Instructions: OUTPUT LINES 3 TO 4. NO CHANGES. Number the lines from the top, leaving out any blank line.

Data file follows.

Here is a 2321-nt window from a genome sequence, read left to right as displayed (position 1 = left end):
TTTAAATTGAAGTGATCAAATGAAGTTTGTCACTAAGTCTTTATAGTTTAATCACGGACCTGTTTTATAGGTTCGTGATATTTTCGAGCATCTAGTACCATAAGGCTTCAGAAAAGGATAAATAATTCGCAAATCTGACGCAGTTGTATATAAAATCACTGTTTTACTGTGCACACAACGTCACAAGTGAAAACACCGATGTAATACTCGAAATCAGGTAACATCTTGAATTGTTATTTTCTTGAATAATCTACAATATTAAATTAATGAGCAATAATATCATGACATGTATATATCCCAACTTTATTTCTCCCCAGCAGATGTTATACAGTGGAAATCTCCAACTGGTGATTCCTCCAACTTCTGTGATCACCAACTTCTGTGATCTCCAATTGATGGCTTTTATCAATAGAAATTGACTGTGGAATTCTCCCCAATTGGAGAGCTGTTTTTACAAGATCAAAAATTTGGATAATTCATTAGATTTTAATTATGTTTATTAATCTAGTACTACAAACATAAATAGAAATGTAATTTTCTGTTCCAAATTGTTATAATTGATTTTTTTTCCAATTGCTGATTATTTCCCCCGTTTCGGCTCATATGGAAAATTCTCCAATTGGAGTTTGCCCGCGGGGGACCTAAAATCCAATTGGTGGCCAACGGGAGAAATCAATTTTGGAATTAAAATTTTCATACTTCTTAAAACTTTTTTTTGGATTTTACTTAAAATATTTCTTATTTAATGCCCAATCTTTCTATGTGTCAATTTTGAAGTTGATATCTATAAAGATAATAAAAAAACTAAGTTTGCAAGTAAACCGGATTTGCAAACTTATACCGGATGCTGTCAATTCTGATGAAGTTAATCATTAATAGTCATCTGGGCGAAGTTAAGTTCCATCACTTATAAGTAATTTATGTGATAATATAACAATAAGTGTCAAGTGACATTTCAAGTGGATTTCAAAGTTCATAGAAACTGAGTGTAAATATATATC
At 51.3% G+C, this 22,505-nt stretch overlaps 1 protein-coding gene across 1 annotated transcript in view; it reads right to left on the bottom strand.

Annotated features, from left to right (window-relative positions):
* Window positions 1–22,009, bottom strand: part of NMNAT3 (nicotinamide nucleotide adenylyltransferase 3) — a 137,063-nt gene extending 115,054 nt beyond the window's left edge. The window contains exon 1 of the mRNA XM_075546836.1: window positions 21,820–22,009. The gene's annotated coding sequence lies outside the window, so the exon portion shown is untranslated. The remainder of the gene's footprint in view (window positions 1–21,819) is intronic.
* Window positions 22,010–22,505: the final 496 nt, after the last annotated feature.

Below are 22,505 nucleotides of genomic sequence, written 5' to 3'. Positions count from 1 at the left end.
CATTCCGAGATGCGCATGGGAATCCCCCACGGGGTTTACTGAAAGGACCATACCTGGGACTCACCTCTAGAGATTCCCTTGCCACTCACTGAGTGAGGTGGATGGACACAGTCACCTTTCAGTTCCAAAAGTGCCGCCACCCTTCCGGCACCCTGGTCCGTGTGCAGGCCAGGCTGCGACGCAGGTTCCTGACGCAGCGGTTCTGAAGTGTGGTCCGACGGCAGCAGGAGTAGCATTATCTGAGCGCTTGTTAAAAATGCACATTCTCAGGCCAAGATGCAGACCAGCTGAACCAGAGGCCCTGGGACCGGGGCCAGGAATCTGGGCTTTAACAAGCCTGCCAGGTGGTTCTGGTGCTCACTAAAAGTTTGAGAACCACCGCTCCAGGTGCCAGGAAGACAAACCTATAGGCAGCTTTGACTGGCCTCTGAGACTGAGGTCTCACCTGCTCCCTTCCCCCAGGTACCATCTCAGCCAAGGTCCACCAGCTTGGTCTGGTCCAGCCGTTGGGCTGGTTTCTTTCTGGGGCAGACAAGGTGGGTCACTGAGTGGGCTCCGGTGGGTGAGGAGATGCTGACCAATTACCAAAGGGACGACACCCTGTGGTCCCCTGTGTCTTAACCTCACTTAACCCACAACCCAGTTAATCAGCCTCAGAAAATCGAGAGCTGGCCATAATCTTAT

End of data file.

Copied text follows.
At 51.3% G+C, this 22,505-nt stretch overlaps 1 protein-coding gene across 1 annotated transcript in view; it reads right to left on the bottom strand.

Annotated features, from left to right (window-relative positions):